The new high-end smartphones come with identical imaging capabilities. The main camera on the back is a 16MP unit, boasting optical image stabilization. The imager is the Sony-made IMX240, which a teardown confirmed was in the Galaxy Note 4. It has a native ratio of 16:9 and photos come out at resolutions up to 5,312 x 2,988 pixels.
Key camera features:
With that solid base under our feet, we went ahead and shot a few photos of our own in the venue hall, and there was no shortage of subject material. The camera produced images with plenty of detail and punchy colors without any oversharpening.
We also hit the streets of Barcelona to see how the camera performed in real life. Exposure was consistently accurate on the overcast day and the images contained a lot of detail.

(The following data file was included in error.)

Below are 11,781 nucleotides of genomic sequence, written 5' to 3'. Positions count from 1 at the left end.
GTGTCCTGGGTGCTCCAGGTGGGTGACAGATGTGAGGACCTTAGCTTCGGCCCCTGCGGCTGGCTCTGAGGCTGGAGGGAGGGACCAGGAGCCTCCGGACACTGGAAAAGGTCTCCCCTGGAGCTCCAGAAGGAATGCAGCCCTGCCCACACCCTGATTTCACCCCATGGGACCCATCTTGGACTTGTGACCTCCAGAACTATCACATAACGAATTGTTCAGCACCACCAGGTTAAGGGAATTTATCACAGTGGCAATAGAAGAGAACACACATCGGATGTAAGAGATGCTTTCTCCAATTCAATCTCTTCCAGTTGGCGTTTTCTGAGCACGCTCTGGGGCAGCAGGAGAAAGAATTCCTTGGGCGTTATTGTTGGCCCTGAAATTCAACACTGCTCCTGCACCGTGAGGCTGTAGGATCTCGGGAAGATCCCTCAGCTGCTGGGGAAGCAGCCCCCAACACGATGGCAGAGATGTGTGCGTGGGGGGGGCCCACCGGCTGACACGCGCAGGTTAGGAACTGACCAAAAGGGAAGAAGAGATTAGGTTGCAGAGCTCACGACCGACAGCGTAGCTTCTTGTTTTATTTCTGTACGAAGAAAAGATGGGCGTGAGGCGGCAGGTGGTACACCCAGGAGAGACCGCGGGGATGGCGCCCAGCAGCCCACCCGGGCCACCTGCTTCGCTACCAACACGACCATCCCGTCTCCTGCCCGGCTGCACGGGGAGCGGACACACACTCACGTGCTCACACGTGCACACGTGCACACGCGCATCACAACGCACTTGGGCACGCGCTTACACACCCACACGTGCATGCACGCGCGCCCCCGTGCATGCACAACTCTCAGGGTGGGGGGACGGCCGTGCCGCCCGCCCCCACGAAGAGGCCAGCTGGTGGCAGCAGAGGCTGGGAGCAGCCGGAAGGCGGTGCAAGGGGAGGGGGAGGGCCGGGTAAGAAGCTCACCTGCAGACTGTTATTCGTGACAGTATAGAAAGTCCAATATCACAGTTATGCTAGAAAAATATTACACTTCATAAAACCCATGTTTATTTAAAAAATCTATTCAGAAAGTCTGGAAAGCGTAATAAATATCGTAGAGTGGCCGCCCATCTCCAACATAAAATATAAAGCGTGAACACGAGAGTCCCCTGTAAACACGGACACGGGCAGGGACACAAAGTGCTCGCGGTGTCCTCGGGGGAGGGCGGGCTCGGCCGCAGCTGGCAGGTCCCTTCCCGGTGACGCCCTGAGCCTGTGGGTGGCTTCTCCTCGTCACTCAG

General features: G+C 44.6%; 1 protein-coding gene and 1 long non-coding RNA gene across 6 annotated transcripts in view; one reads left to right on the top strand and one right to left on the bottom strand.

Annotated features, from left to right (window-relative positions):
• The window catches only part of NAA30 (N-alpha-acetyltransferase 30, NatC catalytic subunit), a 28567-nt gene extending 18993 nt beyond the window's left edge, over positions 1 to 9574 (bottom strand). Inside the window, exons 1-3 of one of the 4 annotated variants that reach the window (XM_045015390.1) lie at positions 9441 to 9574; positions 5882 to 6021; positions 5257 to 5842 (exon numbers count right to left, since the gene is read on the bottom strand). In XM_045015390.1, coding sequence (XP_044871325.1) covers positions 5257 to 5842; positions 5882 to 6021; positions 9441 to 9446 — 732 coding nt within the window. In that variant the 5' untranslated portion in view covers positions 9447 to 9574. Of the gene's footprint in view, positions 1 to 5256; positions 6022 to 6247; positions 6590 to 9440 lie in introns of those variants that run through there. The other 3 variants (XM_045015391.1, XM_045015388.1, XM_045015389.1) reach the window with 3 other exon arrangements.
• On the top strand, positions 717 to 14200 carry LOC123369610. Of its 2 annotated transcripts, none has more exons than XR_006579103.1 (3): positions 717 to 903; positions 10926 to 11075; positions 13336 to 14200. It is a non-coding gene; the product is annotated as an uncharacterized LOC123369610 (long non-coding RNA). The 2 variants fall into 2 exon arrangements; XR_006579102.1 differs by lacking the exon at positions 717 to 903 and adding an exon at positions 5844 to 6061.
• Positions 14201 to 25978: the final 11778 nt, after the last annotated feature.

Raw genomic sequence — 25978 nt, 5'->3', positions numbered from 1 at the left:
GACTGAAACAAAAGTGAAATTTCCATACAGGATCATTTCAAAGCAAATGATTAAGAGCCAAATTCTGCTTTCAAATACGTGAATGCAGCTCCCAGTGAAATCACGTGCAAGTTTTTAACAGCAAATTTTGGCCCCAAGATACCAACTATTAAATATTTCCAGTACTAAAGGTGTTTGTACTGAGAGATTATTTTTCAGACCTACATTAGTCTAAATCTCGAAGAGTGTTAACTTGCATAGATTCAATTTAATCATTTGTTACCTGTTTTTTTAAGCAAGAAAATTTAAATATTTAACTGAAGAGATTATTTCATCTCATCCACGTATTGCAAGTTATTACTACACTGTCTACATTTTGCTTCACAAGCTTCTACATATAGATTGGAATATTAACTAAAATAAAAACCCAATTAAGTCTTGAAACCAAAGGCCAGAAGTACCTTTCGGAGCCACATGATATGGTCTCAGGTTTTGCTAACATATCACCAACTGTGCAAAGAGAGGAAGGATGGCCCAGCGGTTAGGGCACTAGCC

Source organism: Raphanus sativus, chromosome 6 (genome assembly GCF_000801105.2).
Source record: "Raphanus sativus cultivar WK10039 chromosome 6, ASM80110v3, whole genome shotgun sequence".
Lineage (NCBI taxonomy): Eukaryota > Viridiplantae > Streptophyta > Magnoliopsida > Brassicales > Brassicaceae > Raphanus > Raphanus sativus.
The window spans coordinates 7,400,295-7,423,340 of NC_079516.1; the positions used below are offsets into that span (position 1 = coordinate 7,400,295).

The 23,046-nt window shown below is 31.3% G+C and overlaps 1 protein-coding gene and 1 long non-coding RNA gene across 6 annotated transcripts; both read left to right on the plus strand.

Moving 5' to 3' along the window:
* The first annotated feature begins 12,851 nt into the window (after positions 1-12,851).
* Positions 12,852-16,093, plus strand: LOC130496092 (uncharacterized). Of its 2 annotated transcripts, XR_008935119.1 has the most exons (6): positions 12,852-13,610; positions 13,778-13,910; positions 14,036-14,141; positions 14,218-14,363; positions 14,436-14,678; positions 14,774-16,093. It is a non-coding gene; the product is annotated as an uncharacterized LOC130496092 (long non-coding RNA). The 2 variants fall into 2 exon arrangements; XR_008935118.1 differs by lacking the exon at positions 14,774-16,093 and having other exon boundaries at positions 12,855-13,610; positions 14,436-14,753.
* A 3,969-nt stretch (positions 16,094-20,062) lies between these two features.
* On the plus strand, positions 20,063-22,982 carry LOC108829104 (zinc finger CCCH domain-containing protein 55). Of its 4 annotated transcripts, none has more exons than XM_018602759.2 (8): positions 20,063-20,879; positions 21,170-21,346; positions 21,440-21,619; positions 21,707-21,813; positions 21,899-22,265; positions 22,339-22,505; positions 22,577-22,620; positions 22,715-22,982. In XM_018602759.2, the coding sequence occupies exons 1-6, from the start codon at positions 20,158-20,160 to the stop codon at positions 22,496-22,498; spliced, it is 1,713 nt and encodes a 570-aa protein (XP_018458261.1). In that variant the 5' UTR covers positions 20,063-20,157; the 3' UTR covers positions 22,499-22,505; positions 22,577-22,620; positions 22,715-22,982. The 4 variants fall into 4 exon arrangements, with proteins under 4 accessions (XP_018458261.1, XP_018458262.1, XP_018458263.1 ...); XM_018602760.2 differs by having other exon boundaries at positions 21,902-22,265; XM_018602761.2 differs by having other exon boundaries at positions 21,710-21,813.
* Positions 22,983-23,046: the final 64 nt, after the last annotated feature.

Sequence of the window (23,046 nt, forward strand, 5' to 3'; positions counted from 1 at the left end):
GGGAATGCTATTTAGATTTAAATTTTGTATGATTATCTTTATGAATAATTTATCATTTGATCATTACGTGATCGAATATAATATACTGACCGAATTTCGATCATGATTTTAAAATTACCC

We tried the HDR mode which worked conservatively and produced natural looking images, while opening up some of the shadow detail.
We took a shot at the camera's panorama mode and the results didn't disappoint. The stitching was precise and the exposure offered a good balance between the brightly-lit and shadowed areas.
A self-respecting modern flagship must set the trends in terms of video recording as well. The Galaxy S6 is properly equipped to do so, and offers 2160p@30fps and 1080p@60fps modes as well as high-speed 720p@120fps shooting capability. HDR video recording is also an option.
Naturally, we captured a few videos with the Galaxy S6 starting with a 2160p one of the Galaxy S6 edge itself, in action.A nifty little robot caught our attention and was a good subject for an indoor clip, shot at the 1080p@30fps setting.
We then let ourselves out and grabbed a couple of videos of the Barcelona traffic, the first one again at 1080p@30fps.
We proceeded to shoot a video in the headline 2160p@30fps mode, starring the Barcelona public transit.
The camera indeed looks quite promising. We'll be passing judgments once we got our hands on a retail unit, but we are setting our hopes high for sure.